Motor Vehicle Accidents Leading Cause of Teen Death

But homicide is leading cause among non-Hispanic black male teenagers
By Monica Smith
HealthDay Reporter

WEDNESDAY, May 5 (HealthDay News) -- On average, more than 16,000 12- to 19-year-olds die each year in the United States, and the leading cause of death among this age group is motor vehicle accidents, according to a new report from the U.S. Centers for Disease Control and Prevention's National Center for Health Statistics (NCHS).

Arialdi Miniño, of the NCHS, writes that an average of 16,375 12- to 19-year-olds died each year from 1999 to 2006. This number accounted for less than 1 percent of all deaths every year in the United States. Accidents (unintentional injuries) accounted for 48 percent of all deaths in this age group, and motor vehicle accidents accounted for 73 percent of all deaths from unintentional injuries. Motor vehicle accidents were responsible for more than one-third of all deaths among 12- to 19-year-olds. After accidents, the leading causes of death were homicide, suicide, cancer, and heart disease.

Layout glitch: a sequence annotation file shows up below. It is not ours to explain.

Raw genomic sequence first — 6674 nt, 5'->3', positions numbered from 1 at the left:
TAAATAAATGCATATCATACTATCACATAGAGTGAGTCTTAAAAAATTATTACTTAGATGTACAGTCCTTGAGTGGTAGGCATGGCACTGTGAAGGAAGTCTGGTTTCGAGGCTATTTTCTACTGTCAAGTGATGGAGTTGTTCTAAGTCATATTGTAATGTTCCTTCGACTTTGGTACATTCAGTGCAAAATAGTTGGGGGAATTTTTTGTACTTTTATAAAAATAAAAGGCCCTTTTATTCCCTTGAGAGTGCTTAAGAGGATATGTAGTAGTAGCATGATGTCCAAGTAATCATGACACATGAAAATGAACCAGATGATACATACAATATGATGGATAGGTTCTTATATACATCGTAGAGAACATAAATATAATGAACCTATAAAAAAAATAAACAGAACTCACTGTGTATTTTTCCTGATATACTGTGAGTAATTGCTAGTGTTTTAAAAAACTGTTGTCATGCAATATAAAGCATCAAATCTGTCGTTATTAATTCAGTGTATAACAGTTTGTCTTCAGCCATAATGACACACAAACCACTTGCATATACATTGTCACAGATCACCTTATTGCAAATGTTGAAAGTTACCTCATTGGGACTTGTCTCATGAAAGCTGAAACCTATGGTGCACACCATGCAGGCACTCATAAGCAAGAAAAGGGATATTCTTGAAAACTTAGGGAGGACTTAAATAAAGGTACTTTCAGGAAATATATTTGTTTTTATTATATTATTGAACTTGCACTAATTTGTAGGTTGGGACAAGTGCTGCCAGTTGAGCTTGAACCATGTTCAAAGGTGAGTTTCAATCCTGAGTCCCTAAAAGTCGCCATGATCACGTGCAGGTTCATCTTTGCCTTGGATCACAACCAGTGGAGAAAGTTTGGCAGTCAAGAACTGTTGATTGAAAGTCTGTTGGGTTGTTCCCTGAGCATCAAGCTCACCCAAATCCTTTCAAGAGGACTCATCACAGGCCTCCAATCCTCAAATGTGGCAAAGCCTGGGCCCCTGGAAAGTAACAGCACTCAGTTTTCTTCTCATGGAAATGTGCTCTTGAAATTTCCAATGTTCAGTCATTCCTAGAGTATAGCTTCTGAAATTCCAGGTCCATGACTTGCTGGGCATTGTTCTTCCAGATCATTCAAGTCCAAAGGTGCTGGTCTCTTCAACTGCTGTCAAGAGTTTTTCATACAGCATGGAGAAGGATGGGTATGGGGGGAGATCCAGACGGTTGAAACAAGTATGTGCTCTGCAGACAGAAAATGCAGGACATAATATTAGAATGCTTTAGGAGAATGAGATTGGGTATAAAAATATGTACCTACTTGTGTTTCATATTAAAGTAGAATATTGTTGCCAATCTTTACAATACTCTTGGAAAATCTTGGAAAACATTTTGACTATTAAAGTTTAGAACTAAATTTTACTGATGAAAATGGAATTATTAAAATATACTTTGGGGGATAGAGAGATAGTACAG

In addition, the report notes that, at age 19, the death rate for males (135.2 deaths per 100,000) was nearly three times that for females (46.1 per 100,000). Among all teenagers, non-Hispanic black males had the highest death rate, 94.1 per 100,000, and the leading cause of death in this population was homicide.

"Teenage mortality is an important public health issue because the majority of deaths among teenagers are caused by external causes of injury such as accidents, homicide, and suicide. These causes of death are, by definition, preventable," the author writes.

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